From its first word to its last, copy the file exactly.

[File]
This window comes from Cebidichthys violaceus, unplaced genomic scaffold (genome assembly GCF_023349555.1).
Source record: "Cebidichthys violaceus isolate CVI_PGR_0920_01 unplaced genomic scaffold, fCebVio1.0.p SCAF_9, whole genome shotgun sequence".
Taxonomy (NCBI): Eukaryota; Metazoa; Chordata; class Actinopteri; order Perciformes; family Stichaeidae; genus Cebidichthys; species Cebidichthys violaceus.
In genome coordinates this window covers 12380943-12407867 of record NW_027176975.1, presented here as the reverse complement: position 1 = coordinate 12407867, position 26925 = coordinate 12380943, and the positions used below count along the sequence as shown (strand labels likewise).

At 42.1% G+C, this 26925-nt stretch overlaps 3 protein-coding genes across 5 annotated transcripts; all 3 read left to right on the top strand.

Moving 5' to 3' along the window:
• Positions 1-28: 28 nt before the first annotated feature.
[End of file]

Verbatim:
This window comes from Cebidichthys violaceus, unplaced genomic scaffold (genome assembly GCF_023349555.1).
Source record: "Cebidichthys violaceus isolate CVI_PGR_0920_01 unplaced genomic scaffold, fCebVio1.0.p SCAF_9, whole genome shotgun sequence".
Taxonomy (NCBI): Eukaryota; Metazoa; Chordata; class Actinopteri; order Perciformes; family Stichaeidae; genus Cebidichthys; species Cebidichthys violaceus.
In genome coordinates this window covers 12380943-12407867 of record NW_027176975.1, presented here as the reverse complement: position 1 = coordinate 12407867, position 26925 = coordinate 12380943, and the positions used below count along the sequence as shown (strand labels likewise).

At 42.1% G+C, this 26925-nt stretch overlaps 3 protein-coding genes across 5 annotated transcripts; all 3 read left to right on the top strand.

Moving 5' to 3' along the window:
• Positions 1-28: 28 nt before the first annotated feature.